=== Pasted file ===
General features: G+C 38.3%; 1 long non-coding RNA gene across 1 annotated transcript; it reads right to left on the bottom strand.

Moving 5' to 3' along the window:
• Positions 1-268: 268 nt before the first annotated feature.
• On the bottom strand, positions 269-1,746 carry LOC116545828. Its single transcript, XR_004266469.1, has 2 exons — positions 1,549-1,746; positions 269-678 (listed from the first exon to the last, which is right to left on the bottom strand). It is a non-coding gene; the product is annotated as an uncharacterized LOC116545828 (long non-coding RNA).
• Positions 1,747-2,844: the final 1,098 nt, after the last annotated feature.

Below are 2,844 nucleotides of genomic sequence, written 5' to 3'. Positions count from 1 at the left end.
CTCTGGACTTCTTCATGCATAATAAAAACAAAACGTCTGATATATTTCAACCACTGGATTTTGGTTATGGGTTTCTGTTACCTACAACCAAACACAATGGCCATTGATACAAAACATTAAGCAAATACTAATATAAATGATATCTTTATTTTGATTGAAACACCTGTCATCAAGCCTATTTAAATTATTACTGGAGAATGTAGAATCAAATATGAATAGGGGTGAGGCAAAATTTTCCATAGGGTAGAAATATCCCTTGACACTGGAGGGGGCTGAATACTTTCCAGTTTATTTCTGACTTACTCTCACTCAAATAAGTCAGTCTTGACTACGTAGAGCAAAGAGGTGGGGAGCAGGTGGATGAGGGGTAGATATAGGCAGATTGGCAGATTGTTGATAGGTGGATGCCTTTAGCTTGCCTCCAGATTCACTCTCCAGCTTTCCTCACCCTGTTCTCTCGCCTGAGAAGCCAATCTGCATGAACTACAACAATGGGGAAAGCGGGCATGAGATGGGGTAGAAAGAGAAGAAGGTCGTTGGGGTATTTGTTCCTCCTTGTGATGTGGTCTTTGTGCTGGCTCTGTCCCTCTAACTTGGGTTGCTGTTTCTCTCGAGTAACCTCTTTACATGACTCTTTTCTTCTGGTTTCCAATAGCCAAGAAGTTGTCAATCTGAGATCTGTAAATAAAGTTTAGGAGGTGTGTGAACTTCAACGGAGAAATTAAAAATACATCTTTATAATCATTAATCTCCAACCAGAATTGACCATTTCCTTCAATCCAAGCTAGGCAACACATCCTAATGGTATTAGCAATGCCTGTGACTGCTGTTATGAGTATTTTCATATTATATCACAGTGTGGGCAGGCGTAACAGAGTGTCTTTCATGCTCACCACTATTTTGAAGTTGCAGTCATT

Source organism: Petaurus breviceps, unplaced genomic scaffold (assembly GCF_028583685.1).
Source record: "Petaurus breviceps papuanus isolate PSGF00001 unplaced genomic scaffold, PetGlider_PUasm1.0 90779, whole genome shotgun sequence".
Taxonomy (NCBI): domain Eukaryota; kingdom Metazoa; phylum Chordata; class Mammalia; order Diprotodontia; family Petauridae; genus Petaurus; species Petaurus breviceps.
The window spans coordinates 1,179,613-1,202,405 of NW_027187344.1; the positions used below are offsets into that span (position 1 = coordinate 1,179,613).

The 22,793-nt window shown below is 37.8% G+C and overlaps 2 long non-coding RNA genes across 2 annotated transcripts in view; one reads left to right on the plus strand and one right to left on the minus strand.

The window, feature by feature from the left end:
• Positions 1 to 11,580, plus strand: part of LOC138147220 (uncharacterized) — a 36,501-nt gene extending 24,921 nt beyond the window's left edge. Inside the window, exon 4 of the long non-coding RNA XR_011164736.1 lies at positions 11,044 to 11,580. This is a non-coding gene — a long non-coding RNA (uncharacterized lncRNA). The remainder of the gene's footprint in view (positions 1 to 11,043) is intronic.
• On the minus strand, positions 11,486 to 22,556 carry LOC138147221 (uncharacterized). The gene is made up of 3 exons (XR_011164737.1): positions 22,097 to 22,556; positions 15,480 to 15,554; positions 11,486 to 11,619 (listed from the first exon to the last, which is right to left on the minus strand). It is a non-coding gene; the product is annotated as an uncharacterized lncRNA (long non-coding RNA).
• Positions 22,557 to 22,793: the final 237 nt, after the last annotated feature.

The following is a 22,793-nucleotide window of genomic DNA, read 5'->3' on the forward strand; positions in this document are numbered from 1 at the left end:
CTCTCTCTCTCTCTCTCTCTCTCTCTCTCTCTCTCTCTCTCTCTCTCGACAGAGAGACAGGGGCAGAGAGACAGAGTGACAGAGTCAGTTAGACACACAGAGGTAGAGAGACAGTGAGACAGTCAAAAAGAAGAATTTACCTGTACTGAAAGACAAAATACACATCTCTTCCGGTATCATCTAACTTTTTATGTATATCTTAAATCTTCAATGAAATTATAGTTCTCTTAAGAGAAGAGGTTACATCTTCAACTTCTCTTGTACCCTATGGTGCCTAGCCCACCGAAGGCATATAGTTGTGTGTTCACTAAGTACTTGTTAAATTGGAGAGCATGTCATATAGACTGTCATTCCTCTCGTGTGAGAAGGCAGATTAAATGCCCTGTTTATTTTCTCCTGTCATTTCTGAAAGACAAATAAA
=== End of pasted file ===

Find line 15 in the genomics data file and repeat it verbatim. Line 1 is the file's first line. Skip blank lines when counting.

• On the minus strand, positions 11,486 to 22,556 carry LOC138147221 (uncharacterized). The gene is made up of 3 exons (XR_011164737.1): positions 22,097 to 22,556; positions 15,480 to 15,554; positions 11,486 to 11,619 (listed from the first exon to the last, which is right to left on the minus strand). It is a non-coding gene; the product is annotated as an uncharacterized lncRNA (long non-coding RNA).